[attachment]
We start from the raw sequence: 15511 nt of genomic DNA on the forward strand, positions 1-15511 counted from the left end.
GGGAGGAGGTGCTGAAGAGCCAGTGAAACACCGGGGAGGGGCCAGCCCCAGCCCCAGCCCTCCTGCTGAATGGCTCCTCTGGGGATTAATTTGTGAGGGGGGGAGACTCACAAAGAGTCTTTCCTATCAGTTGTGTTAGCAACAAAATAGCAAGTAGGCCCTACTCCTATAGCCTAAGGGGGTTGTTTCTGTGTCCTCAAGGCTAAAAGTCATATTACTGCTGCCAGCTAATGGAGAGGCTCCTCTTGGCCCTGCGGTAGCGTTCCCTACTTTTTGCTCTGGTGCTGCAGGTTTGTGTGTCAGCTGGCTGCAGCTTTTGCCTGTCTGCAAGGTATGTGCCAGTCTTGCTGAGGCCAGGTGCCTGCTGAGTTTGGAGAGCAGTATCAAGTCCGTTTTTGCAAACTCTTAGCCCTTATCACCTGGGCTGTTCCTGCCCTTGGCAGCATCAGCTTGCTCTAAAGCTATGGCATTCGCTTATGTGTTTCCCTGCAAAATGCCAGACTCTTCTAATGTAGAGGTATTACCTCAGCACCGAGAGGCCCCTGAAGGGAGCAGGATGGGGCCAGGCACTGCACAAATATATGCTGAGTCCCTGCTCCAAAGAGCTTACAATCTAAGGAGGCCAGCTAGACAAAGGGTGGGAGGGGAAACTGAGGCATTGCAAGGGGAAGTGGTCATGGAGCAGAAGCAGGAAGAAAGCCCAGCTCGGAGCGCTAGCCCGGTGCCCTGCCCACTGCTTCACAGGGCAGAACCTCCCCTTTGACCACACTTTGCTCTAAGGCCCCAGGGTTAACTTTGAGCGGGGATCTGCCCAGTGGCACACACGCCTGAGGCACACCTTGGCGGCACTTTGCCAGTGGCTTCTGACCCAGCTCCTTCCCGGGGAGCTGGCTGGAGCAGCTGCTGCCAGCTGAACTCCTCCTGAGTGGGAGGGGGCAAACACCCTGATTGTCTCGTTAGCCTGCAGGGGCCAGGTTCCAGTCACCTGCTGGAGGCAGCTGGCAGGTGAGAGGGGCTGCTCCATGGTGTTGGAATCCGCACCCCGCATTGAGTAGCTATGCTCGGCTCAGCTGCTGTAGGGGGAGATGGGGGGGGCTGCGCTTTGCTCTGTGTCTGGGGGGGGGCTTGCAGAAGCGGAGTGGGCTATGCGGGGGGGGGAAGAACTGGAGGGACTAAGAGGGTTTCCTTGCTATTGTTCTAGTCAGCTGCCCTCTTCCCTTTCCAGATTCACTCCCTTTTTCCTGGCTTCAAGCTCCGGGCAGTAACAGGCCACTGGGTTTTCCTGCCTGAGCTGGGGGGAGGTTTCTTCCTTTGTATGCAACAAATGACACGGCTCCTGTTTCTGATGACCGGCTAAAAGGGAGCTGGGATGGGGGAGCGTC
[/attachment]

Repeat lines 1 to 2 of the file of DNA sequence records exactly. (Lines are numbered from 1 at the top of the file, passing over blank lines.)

We start from the raw sequence: 15511 nt of genomic DNA on the forward strand, positions 1-15511 counted from the left end.
GGGAGGAGGTGCTGAAGAGCCAGTGAAACACCGGGGAGGGGCCAGCCCCAGCCCCAGCCCTCCTGCTGAATGGCTCCTCTGGGGATTAATTTGTGAGGGGGGGAGACTCACAAAGAGTCTTTCCTATCAGTTGTGTTAGCAACAAAATAGCAAGTAGGCCCTACTCCTATAGCCTAAGGGGGTTGTTTCTGTGTCCTCAAGGCTAAAAGTCATATTACTGCTGCCAGCTAATGGAGAGGCTCCTCTTGGCCCTGCGGTAGCGTTCCCTACTTTTTGCTCTGGTGCTGCAGGTTTGTGTGTCAGCTGGCTGCAGCTTTTGCCTGTCTGCAAGGTATGTGCCAGTCTTGCTGAGGCCAGGTGCCTGCTGAGTTTGGAGAGCAGTATCAAGTCCGTTTTTGCAAACTCTTAGCCCTTATCACCTGGGCTGTTCCTGCCCTTGGCAGCATCAGCTTGCTCTAAAGCTATGGCATTCGCTTATGTGTTTCCCTGCAAAATGCCAGACTCTTCTAATGTAGAGGTATTACCTCAGCACCGAGAGGCCCCTGAAGGGAGCAGGATGGGGCCAGGCACTGCACAAATATATGCTGAGTCCCTGCTCCAAAGAGCTTACAATCTAAGGAGGCCAGCTAGACAAAGGGTGGGAGGGGAAACTGAGGCATTGCAAGGGGAAGTGGTCATGGAGCAGAAGCAGGAAGAAAGCCCAGCTCGGAGCGCTAGCCCGGTGCCCTGCCCACTGCTTCACAGGGCAGAACCTCCCCTTTGACCACACTTTGCTCTAAGGCCCCAGGGTTAACTTTGAGCGGGGATCTGCCCAGTGGCACACACGCCTGAGGCACACCTTGGCGGCACTTTGCCAGTGGCTTCTGACCCAGCTCCTTCCCGGGGAGCTGGCTGGAGCAGCTGCTGCCAGCTGAACTCCTCCTGAGTGGGAGGGGGCAAACACCCTGATTGTCTCGTTAGCCTGCAGGGGCCAGGTTCCAGTCACCTGCTGGAGGCAGCTGGCAGGTGAGAGGGGCTGCTCCATGGTGTTGGAATCCGCACCCCGCATTGAGTAGCTATGCTCGGCTCAGCTGCTGTAGGGGGAGATGGGGGGGGCTGCGCTTTGCTCTGTGTCTGGGGGGGGGCTTGCAGAAGCGGAGTGGGCTATGCGGGGGGGGGAAGAACTGGAGGGACTAAGAGGGTTTCCTTGCTATTGTTCTAGTCAGCTGCCCTCTTCCCTTTCCAGATTCACTCCCTTTTTCCTGGCTTCAAGCTCCGGGCAGTAACAGGCCACTGGGTTTTCCTGCCTGAGCTGGGGGGAGGTTTCTTCCTTTGTATGCAACAAATGACACGGCTCCTGTTTCTGATGACCGGCTAAAAGGGAGCTGGGATGGGGGAGCGTC